Eurofighter Elektronischer Kampf (Electronic Combat, Eurofighter EK) will finally be a reality. Airbus will equip fifteen German Eurofighters for electronic combat, and they will be fitted with a transmitter location and self-protection system from Saab, as well as “AARGM” anti-radar missiles from the American company Northrop Grumman. This comes from the recent approval by the German budget committee in the German parliament. By 2030, the Eurofighter EK is scheduled to receive certification from NATO; at this point, it will take over the SEAD (Suppression of Enemy Air Defence) mission from the Luftwaffe’s Panavia Tornado.
In March 2022, the US announced the deployment of six Boeing EA-18g Growler fighter jets of the US Navy to Germany. Germany was contemplating whether to purchase Growler instead of Eurofighter EK then.
The recent wars and the current security situation demonstrate how crucial the two capabilities, Electronic warfare and reconnaissance, are for NATO, according to Michael Schollhorn, CEO of Airbus Defence and Space. He said the choice made by the German government to incorporate electronic warfare into the Eurofighter capabilities portfolio is particularly significant in this regard. According to him, EK will reinforce European sovereignty and autonomy while simultaneously adding this significant capacity to the already extensive operating spectrum of the Eurofighter.
The Eurofighter has been formally designated as the successor to the Tornado ECR (Electronic Combat/Reconnaissance) aircraft, as it has received approval from the Budget Committee of the Parliament parliamentary body. According to Airbus’s release, the company eagerly anticipates the official order to incorporate the chosen technical solutions into the Eurofighter. The contract between Eurofighter GmbH, as prime contractor, and NATO Eurofighter and Tornado Management Agency (NETMA) is anticipated to be signed before the year’s conclusion.
The Eurofighter EK will be able to detect, localise, and deactivate anti-aircraft radars thanks to the transmitter locating system developed by Saab and the Anti-Radiation Guided Missile (AARGM) developed by Northrop Grumman.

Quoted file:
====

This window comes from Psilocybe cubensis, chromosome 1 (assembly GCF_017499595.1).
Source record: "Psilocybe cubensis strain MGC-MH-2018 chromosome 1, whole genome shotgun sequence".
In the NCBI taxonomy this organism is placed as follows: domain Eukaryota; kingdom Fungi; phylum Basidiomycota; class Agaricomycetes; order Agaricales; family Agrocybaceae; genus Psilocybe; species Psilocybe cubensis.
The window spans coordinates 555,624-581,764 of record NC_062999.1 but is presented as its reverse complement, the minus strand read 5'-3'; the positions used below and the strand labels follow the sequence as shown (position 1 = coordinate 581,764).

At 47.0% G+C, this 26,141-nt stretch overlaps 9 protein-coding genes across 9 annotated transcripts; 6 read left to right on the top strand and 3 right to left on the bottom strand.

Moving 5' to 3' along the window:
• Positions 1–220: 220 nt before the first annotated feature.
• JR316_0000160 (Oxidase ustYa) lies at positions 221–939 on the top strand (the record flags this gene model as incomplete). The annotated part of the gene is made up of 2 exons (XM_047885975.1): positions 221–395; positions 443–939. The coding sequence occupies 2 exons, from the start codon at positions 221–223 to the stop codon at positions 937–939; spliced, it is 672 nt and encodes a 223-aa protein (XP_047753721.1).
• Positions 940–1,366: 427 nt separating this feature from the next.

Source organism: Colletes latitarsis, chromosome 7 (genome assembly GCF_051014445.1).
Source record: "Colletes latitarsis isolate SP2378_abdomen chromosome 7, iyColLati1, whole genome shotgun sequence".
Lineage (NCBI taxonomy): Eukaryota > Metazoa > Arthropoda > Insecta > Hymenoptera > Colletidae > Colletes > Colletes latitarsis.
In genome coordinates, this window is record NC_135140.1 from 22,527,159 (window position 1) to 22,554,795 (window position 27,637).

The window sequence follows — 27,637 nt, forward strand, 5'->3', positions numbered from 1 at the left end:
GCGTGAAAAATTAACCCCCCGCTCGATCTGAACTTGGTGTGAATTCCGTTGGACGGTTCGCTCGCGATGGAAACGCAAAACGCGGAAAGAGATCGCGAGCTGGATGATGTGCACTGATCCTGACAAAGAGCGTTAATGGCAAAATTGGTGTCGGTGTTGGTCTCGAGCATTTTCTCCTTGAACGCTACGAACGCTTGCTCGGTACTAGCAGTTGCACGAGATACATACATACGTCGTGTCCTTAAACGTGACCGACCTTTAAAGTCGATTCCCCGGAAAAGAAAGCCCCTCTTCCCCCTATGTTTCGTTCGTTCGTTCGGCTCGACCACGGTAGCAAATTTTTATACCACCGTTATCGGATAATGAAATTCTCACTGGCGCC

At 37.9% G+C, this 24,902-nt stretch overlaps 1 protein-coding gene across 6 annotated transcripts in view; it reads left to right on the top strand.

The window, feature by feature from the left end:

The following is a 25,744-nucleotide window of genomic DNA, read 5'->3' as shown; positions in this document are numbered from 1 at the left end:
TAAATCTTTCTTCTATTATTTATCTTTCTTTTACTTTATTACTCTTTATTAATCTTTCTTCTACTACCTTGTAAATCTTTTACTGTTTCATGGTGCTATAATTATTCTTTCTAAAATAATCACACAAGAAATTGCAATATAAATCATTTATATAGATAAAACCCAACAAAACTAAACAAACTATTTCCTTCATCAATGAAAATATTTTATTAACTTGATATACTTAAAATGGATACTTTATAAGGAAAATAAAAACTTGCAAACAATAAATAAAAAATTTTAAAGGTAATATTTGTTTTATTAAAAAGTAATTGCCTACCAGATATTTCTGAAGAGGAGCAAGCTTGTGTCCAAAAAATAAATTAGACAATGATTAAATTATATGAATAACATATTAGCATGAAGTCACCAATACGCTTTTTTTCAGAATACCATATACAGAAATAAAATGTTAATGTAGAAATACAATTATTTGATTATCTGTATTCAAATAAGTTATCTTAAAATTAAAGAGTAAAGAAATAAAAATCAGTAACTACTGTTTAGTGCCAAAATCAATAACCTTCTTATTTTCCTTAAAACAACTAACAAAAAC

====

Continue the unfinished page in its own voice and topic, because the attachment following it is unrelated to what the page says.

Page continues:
In May of 2023, Northrop Grumman Corporation announced that the AGM-88G Advanced Anti-Radiation Guided Missile Extended Range (AARGM-ER) programme of the United States Navy has accomplished its fifth consecutive flight test. Additionally, the missile could detect, identify, and engage a sophisticated emitter target located on land. It was the first time operations were carried out overland against operationally representative contemporary air defence system targets. This missile is currently being integrated into the F/A-18E/F Super Hornet and EA-18G Growler aircraft of the Navy, as well as the F-35A, F-35B, and F-35C aircraft of the US Air Force, Marine Corps, and Navy/Marine Corps respectively. Deliveries of AARGM-ER will commence later this year to support the US Navy’s initial operational capability in 2024.
Additionally, the Saab Arexis sensor suite solution includes jammers that enhance the Eurofighter’s ability to protect itself without assistance. Saab’s Arexis is a modular EW solution that employs smart software and high-tech modular components with a tiny footprint in a known and tested architecture. Saab characterises Arexis as a component that equips the Saab Gripen E/F fighter. SAAB claims that Arexis is made to fit every fighter aircraft. High-power gallium nitride (GaN) active electronically scanned arrays (AESAs) provide superior situational awareness in a complex signal environment, and state-of-the-art ultra-wideband receivers and digital radio frequency memories (DRFMs) provide unparalleled self-protection in all directions, according to Saab. Although the technology can be completely incorporated into an aircraft or a mission pod, how well it will fit into the Eurofighter EKs is not entirely apparent.
As a reminder, Airbus Germany initially proposed the EK version of the Typhoon in 2019, based on an aircraft carrying podded jammers, which was intended to achieve initial operating capability in 2028. Its purpose is to replace the Tornado ECRs that the Luftwaffe uses for defence suppression, although it cannot perform escort jamming.
Saab’s offer in June stated that the company would carry out a significant portion of the work in Bavaria, Germany, in collaboration with its partner Helsing, which specialises in artificial intelligence.
As per a statement made by Helsing in a previous press release, the company’s artificial intelligence platform analyses the radar data collected by the aircraft to produce precise self-protection measures against current adversary radars in milliseconds. According to Helsing, this new capability upgrade will also offer the basis for continuous iteration and development cycles. This will allow the EW suite to be updated at the same rate as software during the system lifecycle.
In addition, the Eurofighter EK incorporates technology created by start-ups, small and medium-sized businesses, and other types of businesses. One example is an artificial intelligence solution that permits the analysis of radar data onboard and the rapid determination of exact self-protection measures.
Airbus is presently collaborating with the procurement office of BAAINBw, the German Air Force, and the Bundeswehr Aviation Office to develop a comprehensive plan for implementing the chosen EK solutions in fifteen Eurofighters.